Universiteit Leiden

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Jasper's day

Jasper Knoester is the dean of the Faculty of Science. How is he doing, what exactly does he do and what does his day look like? In each newsletter, Jasper gives an insight into his life.

Friday 30 June

'It is around a quarter past eight when I board the train with Pieter Schipper, head of the Department of Academic Affairs. We are going to Maastricht for the meeting of science deans, preceded by a national meeting on the future of cryo-electron microscopy facilities. It will be a long day of important topics, and we will use part of the trip to prepare the agenda items properly. I will chair both meetings, which is a fun task, but one that requires a lot of attention and energy at this level.

The transfer in Eindhoven brings us together with colleagues from other universities: the road to Maastricht passes this station for most. It is a lovely tradition that we visit different faculties around the country consecutively for the meetings of science deans. One of us acts as host. We meet five times a year, so it takes about two years to do the full tour of the country. Meetings last all afternoon, always take place on Fridays, and invariably end with a communal dinner, after which everyone starts the weekend relaxed. This has led to a tight-knit group where shared responsibility for everyone in science in the Netherlands is felt. As the science domain, this benefits us greatly for diverse topics such as sector plans, career policy, knowledge security, and much more. 

'The delicious Limburg cherry pie is the literal cherry on top of the cake'

This is the first time we are visiting Maastricht. There hasn't been a science faculty here for very long, and partly because of the Covid pandemic, we haven't met here before. For me it is a celebration, because this is my home region. I don't go there often anymore, but there are many wonderful childhood memories that come up as the train heads deeper into Limburg.

Upon arrival at the campus, it is immediately apparent that we are going to be well taken care of. This part of the Netherlands is known for its hospitality and this is evident in the choice of food and drinks that are prepared for the long day. With as literal cherry on top of the cake some delicious Limburg cherry pie with whipped cream. This day can hardly go wrong, even before the meeting has opened.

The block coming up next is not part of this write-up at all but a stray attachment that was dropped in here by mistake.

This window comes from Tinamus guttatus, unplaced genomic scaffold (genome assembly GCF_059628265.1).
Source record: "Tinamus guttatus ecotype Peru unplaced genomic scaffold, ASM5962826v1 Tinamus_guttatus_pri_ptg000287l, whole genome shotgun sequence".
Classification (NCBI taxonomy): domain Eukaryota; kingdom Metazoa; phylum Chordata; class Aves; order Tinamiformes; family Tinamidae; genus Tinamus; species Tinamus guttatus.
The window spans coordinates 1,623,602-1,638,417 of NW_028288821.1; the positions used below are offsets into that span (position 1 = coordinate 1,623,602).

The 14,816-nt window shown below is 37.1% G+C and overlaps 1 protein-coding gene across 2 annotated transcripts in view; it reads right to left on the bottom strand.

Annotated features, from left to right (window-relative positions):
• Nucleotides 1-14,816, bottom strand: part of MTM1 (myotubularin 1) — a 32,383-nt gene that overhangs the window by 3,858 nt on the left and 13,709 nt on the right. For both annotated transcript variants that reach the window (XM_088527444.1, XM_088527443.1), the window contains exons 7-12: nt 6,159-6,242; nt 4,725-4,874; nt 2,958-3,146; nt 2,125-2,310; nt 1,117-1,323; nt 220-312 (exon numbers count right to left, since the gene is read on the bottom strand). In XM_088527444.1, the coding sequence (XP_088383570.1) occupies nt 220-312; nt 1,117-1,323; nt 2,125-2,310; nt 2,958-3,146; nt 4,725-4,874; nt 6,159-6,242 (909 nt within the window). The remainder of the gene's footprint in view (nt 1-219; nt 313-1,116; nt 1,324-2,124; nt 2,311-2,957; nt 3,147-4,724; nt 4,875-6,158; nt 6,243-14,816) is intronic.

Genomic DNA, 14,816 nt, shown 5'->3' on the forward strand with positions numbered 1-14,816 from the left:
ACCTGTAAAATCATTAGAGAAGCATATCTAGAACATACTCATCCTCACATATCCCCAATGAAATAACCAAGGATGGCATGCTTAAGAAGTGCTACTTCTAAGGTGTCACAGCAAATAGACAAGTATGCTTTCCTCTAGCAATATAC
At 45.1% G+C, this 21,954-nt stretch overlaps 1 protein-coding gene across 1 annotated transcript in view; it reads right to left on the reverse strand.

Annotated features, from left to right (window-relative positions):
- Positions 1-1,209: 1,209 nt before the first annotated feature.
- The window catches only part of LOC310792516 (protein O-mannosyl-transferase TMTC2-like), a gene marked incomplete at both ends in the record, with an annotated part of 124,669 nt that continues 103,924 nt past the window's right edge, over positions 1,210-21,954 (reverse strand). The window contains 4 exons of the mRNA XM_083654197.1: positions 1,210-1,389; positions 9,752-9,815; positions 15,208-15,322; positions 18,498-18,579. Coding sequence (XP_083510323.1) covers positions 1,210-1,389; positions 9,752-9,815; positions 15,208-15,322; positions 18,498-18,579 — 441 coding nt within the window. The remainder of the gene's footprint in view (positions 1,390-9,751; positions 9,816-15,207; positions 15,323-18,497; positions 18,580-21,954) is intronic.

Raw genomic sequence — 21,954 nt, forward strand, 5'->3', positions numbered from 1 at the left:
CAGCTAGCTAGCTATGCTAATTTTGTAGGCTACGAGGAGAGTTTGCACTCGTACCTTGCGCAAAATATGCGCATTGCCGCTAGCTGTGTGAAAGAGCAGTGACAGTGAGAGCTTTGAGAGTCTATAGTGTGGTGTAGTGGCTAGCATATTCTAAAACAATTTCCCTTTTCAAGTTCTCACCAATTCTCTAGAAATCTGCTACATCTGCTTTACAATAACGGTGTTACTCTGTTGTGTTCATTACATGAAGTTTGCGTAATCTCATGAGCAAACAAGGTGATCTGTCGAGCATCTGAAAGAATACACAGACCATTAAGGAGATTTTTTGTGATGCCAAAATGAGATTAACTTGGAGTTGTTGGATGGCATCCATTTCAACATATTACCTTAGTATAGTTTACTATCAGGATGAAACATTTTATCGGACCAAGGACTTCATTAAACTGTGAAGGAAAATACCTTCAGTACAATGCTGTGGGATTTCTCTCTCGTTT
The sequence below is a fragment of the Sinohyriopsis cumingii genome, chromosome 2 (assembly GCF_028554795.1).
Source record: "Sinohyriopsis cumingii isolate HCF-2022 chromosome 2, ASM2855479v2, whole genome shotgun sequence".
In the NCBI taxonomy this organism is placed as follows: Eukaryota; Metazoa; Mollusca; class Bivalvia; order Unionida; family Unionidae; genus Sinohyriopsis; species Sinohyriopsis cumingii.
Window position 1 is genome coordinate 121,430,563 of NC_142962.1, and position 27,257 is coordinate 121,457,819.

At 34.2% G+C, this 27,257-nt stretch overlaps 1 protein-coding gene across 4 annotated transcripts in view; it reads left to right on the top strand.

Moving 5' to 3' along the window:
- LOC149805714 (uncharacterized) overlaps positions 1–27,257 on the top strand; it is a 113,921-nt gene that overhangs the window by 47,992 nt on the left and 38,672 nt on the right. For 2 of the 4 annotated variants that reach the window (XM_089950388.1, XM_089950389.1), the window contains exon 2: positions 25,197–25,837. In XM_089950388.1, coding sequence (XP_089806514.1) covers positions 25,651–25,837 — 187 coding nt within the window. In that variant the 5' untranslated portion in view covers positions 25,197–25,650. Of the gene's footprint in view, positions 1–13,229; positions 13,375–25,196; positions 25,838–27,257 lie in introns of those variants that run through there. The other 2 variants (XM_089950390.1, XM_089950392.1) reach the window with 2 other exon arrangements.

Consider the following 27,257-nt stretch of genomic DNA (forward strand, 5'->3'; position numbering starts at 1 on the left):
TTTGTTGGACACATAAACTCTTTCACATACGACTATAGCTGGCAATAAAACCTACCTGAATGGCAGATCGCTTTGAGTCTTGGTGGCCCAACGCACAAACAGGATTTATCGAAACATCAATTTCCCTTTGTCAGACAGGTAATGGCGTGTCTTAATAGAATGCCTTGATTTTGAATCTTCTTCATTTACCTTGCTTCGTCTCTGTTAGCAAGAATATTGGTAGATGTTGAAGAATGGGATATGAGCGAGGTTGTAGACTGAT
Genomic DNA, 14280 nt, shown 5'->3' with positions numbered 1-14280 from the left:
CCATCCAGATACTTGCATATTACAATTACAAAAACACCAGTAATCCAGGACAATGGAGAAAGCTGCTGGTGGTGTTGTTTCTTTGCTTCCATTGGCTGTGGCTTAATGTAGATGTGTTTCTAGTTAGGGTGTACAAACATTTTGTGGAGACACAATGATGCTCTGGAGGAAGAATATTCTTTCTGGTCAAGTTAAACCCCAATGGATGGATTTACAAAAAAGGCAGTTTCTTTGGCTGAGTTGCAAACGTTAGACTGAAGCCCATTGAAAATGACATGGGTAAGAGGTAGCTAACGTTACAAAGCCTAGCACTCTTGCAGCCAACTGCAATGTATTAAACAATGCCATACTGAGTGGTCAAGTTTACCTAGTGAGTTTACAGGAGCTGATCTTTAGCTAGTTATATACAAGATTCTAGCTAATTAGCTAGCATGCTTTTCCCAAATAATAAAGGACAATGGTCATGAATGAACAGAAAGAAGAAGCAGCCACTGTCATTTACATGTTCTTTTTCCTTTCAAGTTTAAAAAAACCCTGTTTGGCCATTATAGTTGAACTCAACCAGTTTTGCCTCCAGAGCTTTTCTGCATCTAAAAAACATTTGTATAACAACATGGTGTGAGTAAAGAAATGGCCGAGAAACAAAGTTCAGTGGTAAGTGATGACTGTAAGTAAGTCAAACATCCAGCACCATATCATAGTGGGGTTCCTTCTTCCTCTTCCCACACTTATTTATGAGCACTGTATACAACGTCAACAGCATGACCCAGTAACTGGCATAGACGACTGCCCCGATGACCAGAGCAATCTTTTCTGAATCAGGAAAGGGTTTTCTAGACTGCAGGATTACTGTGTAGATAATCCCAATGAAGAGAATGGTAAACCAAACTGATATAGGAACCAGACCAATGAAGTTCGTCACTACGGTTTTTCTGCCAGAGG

The meeting on electron microscopy with four deans and eight experts is very important for Leiden. With NeCEN, our faculty currently manages high-resolution electron microscopy in the country. However, our microscopes are in need of replacement and these devices and their operation are so expensive that this must be organised nationally. In addition to common interests, there are a number of local ones at play in the background, which could make the meeting tense. Fortunately, it turns out to be a very good meeting, in which there is great agreement on the importance of collectivity. We agree to put a task force to work to outline the national vision for the coming years and to think about the business case.

A short but very good lunch is followed by the science deans' meeting. Today, a lot of time has been set aside to consult with NWO Domain Science. An important element is to work together to raise the national profile of the science domain. Other topics include international memberships to major research infrastructures and the relationship between starter and incentive grants and NWO applications. Following this conversation, we devote our attention to teacher training and the monitoring format of current and new sector plans. Good progress has been made on both points. For example, we decide to jointly continue the national lateral entry program B├Ęta4all for teacher education until 2030.

After the meeting, we have a delicious dinner in town, with as always a mixture of business and personal topics. The train ride back is also lively, while on the way home colleagues choose a different path one by one. Finally, at a quarter past eleven, Pieter and I are back together in The Hague. It was a long day but a great success, we conclude.'

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